On February 13, 2018, the Smithsonian’s National Portrait Gallery unveiled its commissioned portraits of former President Barack Obama and Michelle Obama.
The LA Times would describe the paintings as “cheerfully bucking the official portrait trend of instantly forgettable painterly pablum.”
Artistically Vibrant and Strikingly Refreshing
In early October 2017, the Smithsonian’s National Portrait Gallery announced that it had commissioned Amy Sherald for the official portrait of the former First Lady, and Kehinde Wiley for the likeness of former President Barack Obama. Not only are the Obamas the first Presidential couple to have their portraits hang in the National Portrait Gallery, but Wiley and Sherald are the first African-American artists to paint official presidential portraits.
Wiley would tell The Guardian in 2017 that the humbling invitation to paint Obama is “a huge responsibility.” Sherald also expressed how much the selection has meant to her, describing the former First Lady to The New York Times as “an archetype that a lot of women can relate to — no matter shape, size, race or color. We see our best selves in her.”
The Smithsonian would pay for both works with $500,000 in private donations, an amount that covers everything including each artist’s fees. The Portrait Gallery’s director, Kim Sajet, divulged back in 2017 that there was no prescribed format for an official portrait, only that it had to be a painting. They cannot be works on paper and that the artists must “be respectful of both the person and the position they hold.”
Breaking the Rules
The unveiling of the portraits would reveal two strikingly contrasting approaches. Kehinde Wiley’s composition of Obama is reminiscent of a portrait of Abraham Lincoln who is also seated. In the Obama painting, however, he is staring straight ahead with a rather serious look on his face. The New Yorker has described the expression as “serious, even slightly ruthless, around the eyes, but vaguely amused.”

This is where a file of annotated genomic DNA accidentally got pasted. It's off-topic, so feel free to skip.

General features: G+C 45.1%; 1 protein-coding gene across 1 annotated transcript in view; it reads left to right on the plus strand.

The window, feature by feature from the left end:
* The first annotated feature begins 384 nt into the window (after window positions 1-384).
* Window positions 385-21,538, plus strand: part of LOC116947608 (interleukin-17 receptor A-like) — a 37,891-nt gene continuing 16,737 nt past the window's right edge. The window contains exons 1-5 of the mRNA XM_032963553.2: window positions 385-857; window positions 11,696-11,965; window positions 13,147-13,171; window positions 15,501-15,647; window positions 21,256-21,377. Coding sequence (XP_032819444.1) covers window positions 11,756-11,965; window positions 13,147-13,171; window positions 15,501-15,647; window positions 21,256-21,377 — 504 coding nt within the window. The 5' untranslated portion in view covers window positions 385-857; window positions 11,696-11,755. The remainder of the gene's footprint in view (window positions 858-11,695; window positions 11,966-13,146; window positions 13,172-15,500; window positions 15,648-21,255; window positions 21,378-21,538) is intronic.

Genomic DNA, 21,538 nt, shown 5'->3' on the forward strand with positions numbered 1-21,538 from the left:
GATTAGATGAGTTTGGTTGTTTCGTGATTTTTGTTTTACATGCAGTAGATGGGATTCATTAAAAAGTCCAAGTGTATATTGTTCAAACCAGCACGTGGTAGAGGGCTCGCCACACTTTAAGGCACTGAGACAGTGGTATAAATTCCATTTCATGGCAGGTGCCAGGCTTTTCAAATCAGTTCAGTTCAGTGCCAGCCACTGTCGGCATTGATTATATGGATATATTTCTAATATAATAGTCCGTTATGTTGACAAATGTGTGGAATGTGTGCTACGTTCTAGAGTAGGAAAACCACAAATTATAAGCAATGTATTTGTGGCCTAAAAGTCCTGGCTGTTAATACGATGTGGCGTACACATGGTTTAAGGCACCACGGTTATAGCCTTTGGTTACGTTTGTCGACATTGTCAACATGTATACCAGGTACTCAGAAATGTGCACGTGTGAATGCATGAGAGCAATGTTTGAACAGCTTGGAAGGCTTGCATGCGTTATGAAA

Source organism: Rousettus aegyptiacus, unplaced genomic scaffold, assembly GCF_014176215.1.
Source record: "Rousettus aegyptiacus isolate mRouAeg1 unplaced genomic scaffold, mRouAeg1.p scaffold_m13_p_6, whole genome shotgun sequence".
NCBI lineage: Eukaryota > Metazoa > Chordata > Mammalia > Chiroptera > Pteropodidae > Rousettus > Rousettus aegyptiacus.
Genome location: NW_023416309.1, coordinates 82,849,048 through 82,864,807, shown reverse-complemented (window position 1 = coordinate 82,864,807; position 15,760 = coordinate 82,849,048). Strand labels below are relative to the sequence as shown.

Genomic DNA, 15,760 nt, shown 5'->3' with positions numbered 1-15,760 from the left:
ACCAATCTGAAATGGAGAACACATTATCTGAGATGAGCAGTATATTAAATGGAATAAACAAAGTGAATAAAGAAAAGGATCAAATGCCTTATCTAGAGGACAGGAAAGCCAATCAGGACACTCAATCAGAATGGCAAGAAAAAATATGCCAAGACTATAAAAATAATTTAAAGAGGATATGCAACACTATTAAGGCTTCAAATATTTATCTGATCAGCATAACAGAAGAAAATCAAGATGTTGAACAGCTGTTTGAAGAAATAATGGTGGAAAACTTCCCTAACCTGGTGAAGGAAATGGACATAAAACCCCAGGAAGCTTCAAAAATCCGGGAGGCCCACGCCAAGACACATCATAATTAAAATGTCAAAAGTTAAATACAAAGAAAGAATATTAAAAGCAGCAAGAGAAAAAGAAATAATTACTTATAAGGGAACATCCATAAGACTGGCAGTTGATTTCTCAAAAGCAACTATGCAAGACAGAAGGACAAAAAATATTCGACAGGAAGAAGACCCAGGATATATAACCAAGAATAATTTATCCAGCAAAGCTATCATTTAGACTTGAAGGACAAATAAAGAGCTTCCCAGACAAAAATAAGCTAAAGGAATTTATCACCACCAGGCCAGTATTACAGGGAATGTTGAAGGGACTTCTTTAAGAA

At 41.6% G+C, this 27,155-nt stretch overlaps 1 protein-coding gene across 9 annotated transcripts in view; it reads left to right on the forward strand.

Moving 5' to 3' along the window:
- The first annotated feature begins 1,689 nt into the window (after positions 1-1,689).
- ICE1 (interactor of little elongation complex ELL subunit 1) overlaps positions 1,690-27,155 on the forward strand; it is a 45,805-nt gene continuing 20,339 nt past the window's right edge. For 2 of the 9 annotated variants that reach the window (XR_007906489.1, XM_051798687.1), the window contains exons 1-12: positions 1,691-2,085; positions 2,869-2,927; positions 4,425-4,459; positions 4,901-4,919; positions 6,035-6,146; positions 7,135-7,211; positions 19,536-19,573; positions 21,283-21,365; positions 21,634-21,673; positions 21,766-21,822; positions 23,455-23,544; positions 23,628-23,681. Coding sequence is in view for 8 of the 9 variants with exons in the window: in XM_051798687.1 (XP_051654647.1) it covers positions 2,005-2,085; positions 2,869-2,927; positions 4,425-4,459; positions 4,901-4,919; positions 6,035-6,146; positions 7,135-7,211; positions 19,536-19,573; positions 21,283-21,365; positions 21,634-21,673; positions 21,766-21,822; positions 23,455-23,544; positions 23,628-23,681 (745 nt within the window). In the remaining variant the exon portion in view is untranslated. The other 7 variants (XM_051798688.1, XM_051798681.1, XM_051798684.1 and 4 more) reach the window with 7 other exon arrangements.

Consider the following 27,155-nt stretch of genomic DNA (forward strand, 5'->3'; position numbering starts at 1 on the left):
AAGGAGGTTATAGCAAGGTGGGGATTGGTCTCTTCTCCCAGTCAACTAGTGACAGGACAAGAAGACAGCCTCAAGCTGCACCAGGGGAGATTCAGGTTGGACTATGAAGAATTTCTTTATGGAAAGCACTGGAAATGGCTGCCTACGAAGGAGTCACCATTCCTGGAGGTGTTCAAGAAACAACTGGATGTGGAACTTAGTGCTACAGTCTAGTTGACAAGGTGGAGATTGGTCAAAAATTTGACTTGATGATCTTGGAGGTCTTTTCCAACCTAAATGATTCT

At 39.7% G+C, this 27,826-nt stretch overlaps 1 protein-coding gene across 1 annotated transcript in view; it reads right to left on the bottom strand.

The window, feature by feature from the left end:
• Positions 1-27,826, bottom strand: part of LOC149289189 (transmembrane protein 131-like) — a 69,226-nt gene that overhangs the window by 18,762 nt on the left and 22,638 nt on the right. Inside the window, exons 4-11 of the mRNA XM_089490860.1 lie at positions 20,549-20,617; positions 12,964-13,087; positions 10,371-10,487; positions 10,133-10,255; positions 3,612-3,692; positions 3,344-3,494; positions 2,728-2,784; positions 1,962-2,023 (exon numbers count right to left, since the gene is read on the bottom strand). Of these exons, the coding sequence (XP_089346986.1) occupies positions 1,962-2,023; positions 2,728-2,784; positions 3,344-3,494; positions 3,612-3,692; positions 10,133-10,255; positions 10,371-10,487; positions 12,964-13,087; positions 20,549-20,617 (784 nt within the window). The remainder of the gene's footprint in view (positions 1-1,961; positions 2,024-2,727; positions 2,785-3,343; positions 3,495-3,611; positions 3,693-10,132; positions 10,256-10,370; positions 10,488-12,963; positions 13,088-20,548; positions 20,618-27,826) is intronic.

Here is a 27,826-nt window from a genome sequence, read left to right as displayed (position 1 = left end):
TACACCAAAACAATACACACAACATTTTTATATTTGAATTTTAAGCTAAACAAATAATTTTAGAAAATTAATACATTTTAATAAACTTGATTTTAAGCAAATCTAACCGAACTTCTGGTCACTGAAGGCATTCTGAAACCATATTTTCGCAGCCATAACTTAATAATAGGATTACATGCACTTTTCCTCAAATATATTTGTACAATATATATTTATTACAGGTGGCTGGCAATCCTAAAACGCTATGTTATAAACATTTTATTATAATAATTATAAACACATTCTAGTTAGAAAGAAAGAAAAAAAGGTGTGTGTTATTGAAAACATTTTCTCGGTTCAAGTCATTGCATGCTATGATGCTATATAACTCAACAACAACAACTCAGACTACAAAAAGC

Obama sits in a wooden chair. Behind him, a backdrop of foliage. Breaking up the greenery are pops of color from the flowers that represent meaningful places to the former president – the Hawaii Jasmine, African Lilies from Kenya, and Chicago’s official flower, the Chrysanthemum.
The painting of the former First Lady is a sharp contrast from her husband’s. In Michelle Obama’s painting by Sherald, she is wearing a Michelle Smith dress and painted against a bright blue background. Many have argued that the focus has been on her dress, which draws the eyes away from Michelle Obama herself. Her skin tone is almost grey, a noticeable difference from the richness of color from her husband’s portrait.
Historic Legacy Lives On
The reception for both paintings has been mixed. Some find it refreshing that the two artists have rejected tradition by using such vivid colors and unconventional backgrounds. However, many are quick to point out that the Michelle Obama portrait doesn’t look like her and that the designer dress she wears commands too much attention. Then there are those quick to poke fun that the marijuana plant is missing from the former President’s background as one of his favorite flora. And some are concerned whether the paintings have accurately captured the Obamas’ legacy.
However, it’s important to mention that both artists were handpicked by the Obamas. And both Barack and Michelle were both quite pleased at the unveiling. Obama described his portrait as “pretty sharp” while his wife was “a little overwhelmed, to say the least.”
And it’s safe to say that Obama was also captivated by Michelle’s portrait, telling Sherald, “Amy, I want to thank you for so spectacularly capturing the grace and beauty and intelligence and charm and hotness of the woman I love.”
Many people may or may not like the Obamas’ artistic choices. However, the fact remains that they are both undoubtedly history-making artistic trailblazers, gracing the walls of National Portrait Gallery – his, for the permanent “Hall of Presidents” and hers, for the museum’s collection – both works of art as uniquely striking as the two extraordinary sitters themselves.